Is your brand tapping into tension?
We were walking through the cobblestone streets of Venice when I spotted them in the window. The boots I’d told myself I was going to find on our European adventure.
They were perfect in every way (on the shelf). On my feet? They were ever-so-slightly too tight.
The store assistant told me in her sing-song Italian accent that they were the last ones, and that there were no larger sizes.
So I did what anyone in love does. I bought the boots. I told myself they’d stretch. That I’d just have to wear super thin socks with them. Ha!
I think we all know where this is headed. The boots made their way back to my wardrobe in Perth, and sat there as a reminder of my poor choices. I’ve always felt guilty about that purchase.
I bet you’ve had a similar experience with that uneasy feeling, also known as ‘cognitive dissonance’. It’s the tension you feel when your ideas, beliefs, or behaviours contradict each other.
For me, believing that I’m a savvy shopper and generally pretty good with money kinda contradicts me buying expensive Italian boots that are too small for me. But, it rears its head in a number of situations. For example—
- Many people like to think they’re pretty generous, but when asked to donate to a cause, even if it aligns with their values, they don’t always say yes.
- Many people know that sugary food is making them sick, but refuse to give up sugar in their morning coffee.
- Many people believe that global warming is a serious threat, but don’t take any action to reduce their personal emissions.
We’re all walking contradictions. But, why the disconnect? A barrage of reasons, from long-formed habits and attitudes, to not feeling personally responsible for taking action. Either way, our actions are incongruent with our beliefs, and if pressed, we’re likely to admit feeling a bit guilty.
When dissonance strikes, we want to take action to reduce it. We can do that by—
- Changing our actions; or
- Changing our perception of the situation; or
- Changing our beliefs
Tension in action
As brands, we can use this tension for good. To deliver on our brand promise, create change and spur people into action by providing relief from the dissonance.
Take MSWA, for example. They provide support to ‘people living with all neurological conditions in Western Australia.’
I used to work for a not-for-profit, and I found that aside from the regular donors, the bulk of people usually ‘love your cause’ but when prompted, don’t donate, perhaps deterred by questions about ‘how much of an impact a small amount will really have’ and ‘where they money really goes’.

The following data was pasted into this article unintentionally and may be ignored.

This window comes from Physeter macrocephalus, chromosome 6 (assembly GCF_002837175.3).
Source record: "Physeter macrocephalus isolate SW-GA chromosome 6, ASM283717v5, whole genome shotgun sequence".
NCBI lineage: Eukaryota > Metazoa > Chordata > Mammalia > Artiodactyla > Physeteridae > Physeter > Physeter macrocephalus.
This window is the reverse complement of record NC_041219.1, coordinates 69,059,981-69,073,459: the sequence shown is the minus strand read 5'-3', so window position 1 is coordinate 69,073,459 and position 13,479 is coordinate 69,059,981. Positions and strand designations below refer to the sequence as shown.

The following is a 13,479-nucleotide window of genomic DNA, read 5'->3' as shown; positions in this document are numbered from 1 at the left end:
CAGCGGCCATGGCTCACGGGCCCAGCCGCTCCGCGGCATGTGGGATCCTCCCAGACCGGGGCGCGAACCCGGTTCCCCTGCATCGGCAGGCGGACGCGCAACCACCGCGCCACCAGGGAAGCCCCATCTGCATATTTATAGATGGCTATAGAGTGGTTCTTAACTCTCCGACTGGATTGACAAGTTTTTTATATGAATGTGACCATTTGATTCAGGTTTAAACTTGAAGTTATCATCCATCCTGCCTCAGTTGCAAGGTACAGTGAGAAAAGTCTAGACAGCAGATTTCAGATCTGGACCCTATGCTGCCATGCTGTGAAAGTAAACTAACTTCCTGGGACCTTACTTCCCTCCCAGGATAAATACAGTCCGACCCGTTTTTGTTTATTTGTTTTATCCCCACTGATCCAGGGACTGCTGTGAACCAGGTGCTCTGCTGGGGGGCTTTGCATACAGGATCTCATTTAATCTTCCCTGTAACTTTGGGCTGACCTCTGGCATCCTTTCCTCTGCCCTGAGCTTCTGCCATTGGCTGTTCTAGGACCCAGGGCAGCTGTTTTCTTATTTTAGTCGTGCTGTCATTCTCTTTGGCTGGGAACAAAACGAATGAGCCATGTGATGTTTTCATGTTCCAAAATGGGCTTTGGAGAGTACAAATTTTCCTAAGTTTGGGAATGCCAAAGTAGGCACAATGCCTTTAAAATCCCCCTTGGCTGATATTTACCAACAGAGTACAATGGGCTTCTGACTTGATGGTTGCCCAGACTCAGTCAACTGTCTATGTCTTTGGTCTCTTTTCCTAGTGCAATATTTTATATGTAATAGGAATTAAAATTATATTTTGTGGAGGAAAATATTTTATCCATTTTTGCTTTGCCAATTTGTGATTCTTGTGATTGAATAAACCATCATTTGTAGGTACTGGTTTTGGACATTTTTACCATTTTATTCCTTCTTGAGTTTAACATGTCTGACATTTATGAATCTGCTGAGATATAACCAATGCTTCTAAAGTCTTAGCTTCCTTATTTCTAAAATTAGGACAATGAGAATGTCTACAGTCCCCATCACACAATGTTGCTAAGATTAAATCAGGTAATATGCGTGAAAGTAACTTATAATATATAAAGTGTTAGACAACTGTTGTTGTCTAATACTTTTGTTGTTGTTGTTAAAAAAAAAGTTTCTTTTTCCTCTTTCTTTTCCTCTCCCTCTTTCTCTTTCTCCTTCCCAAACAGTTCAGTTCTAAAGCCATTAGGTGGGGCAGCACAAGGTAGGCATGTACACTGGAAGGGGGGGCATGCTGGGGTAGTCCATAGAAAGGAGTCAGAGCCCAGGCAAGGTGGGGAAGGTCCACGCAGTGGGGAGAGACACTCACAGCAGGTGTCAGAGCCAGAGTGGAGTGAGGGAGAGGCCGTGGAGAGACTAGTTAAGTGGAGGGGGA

But still, MSWA manages to raise a huge amount of money every year with their incredibly successful raffles, because they changed the action from giving, to giving with the excitement of winning something life-changing.
People who struggle to drop $5 on the fruit wheel at the casino are gambling $100 for the opportunity to win a beautiful home, car or holiday.
When they think of how charitable and generous they are, their actions match their beliefs. And even if they lose, they don’t feel their money was ‘wasted’ because they know it’s helping families who need it. The dissonance they might have felt is pacified by a change in action.
It’s not just not-for-profits, there are so many brands tapping into tension—
- For the people who don’t want to eat meat anymore, but can’t seem to shake the habit, their dissonance is eased by the Beyond Burger (and many other meat alternatives) which look and taste like meat.
- For the people who consider themselves to be ‘well read’, but don’t have the time to actually read, their dissonance is eased by Blinkist.
- For people who consider themselves to be productive community members, but who suffer with depression or pain, their dissonance is eased by MedMen. This brand is trying to shake the ‘stoner’ image, change perceptions of what it means to consume marijuana and change beliefs about its risks.
How you can use tension
Every great story has a moment of tension, where the hero faces a dilemma. Should they keep treading the same path even though they feel the unease of dissonance, or take action to better align their beliefs, attitudes and actions?
Unlocking the hidden tension in your brand narrative requires an understanding of your customers and what they think about themselves and the world (even if they don’t say it). Once you know where tension exists, you can help to alleviate it—
- Before they buy—by helping them to see and feel the dissonance between their current beliefs, attitudes and actions with your marketing messages and content.
- After they buy— by helping to reduce dissonance they might feel by making the purchase by addressing their concerns head-on, helping them get the intended benefit as quickly as possible and offering encouragement and support.
Over to you! How can you use tension to help your customers make a positive change in their lives? If you want to learn more about the idea of tension, I highly recommend checking out Seth Godin’s blog and books.
Think your audience or friends might be able to use tension for their business? I’d love it if you shared this article with them too.